We’ve just beginning to see the future of wearable tech, and that future looks bright. With Google’s announcement of Android Wear came the news that both Motorola and LG are working on smartwatches running Android Wear. The Moto 360 looks like a classic time piece and embraces Android Wear’s ability to work on both square and circular screens. The LG G Watch using the square form factor we’re used to on most other smartwatches.
But although the Moto 360 looks like it will become an impressive piece of tech, some of the smartwatch concepts I’ve seen completely crush Motorola’s device. The Smartwatch Concept by Gábor Balogh is one amazing example.
The problem with the Moto 360, the LG G Watch and all the concepts, however, is that they are not available today. The Pebble Steel is.
This was me trying to write myself out of spending $229 on something I don’t really need. Unfortunately, I didn’t succeed, and a Pebble Steel order has been placed. The delivery time is horrible, though. The watch won’t ship until 6-8 weeks after the order is placed, and then there’s a few extra weeks on top of that for the actual shipping.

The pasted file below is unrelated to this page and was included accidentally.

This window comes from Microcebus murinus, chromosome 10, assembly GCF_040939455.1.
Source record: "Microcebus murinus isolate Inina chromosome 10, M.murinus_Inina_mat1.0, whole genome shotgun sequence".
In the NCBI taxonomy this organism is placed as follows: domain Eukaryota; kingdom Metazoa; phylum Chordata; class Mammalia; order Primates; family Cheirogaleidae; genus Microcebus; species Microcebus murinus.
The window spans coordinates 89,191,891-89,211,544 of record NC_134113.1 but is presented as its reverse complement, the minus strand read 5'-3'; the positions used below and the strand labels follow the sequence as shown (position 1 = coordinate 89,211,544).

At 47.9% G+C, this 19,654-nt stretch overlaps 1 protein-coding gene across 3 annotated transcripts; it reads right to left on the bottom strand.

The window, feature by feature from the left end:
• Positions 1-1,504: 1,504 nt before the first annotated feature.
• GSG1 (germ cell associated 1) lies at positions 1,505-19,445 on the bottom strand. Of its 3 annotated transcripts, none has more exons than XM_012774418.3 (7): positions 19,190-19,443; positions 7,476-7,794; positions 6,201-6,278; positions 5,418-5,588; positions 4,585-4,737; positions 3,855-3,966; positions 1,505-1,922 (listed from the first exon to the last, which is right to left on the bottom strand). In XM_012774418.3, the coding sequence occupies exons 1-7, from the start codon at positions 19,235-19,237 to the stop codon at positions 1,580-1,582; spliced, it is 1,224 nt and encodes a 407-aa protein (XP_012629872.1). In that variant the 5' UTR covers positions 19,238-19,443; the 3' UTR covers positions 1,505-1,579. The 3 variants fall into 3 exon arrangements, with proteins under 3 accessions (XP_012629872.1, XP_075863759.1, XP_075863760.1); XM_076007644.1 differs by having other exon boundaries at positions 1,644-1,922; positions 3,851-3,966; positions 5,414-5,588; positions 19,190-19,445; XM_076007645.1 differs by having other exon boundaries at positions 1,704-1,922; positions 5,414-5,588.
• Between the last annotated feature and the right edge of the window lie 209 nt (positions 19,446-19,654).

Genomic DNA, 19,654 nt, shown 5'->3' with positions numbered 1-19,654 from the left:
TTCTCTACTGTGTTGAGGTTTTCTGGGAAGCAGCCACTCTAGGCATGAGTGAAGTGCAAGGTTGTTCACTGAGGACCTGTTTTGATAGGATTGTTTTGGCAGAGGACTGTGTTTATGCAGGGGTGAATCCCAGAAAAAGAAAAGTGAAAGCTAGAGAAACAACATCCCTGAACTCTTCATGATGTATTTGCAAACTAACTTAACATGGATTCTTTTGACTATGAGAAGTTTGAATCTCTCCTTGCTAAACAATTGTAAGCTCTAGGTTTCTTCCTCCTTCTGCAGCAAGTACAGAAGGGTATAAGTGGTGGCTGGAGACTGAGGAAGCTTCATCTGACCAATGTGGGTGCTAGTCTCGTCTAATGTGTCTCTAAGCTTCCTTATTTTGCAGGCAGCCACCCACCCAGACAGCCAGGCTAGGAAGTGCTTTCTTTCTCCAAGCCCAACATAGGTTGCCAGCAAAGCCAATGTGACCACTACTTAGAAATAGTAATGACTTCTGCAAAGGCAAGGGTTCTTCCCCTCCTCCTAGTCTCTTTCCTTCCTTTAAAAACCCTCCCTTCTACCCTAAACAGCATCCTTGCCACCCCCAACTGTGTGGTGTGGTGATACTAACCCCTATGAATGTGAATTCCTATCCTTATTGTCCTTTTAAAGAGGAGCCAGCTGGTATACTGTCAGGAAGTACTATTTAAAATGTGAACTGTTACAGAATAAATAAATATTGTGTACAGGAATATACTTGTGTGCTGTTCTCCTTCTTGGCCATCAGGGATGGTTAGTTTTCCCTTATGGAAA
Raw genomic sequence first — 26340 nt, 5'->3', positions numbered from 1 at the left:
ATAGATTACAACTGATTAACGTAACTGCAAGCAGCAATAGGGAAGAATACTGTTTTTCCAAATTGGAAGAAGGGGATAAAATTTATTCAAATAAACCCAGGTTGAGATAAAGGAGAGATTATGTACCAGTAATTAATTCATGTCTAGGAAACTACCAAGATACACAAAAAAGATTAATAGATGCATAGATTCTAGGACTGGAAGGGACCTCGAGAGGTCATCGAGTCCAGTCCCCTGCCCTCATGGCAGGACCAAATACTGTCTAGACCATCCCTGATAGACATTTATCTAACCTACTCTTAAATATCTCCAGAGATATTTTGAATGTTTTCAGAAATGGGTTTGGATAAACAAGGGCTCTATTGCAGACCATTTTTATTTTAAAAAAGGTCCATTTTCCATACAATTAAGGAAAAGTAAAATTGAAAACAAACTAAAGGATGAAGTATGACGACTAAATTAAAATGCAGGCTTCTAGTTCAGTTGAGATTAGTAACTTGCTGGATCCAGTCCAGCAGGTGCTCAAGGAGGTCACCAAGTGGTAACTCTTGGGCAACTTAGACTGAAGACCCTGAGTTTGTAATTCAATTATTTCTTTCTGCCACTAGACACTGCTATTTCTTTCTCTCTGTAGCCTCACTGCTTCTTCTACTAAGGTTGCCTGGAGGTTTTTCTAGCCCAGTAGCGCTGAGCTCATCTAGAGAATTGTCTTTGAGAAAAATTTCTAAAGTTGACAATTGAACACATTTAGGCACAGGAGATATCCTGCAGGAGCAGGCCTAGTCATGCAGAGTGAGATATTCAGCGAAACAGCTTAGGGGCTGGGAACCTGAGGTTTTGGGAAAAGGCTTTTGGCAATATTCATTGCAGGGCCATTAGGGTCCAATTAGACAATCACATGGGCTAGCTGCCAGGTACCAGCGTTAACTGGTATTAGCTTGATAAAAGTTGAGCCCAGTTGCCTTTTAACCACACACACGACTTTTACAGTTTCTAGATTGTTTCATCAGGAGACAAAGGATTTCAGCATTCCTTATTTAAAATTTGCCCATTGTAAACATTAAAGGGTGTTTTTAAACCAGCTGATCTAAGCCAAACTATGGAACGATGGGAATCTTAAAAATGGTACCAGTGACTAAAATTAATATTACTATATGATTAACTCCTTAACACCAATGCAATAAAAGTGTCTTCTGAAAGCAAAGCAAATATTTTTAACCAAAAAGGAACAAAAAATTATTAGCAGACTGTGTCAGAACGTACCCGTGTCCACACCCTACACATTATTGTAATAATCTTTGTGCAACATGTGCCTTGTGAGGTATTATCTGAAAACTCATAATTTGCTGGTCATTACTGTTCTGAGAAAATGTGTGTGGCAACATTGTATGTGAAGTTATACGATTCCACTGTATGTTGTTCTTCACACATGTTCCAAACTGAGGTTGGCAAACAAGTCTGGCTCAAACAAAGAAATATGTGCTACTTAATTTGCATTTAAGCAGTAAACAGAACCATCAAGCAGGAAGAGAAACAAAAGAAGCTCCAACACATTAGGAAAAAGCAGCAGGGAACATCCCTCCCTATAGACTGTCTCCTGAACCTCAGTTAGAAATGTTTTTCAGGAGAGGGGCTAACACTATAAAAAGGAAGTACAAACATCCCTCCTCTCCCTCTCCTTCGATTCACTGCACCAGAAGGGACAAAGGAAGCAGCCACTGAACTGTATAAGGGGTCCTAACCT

So now we play the waiting game.
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@ingermjohansen that test is complete bollocks, the only remotely interesting part is the comments.
Yes and no, I don’t turn off BT on my watch, but I do turn off BT (and everything else) on my phone 7 hours every night (Tasker turns on Airplane mode from 00:00 to 07:00 if I’m home).
YMMV, but you should get 5 days if you use a sensible watchface, I’ve seen some complaints about 2-3 days battery life and most of them have been due to analog watchfaces with seconds or something else. I try to limit how much of the screen is updated every second, for a long time I only used digital watchfaces without seconds, but then I found one with two tiny seconds digits in a corner and I’ve stuck with that one.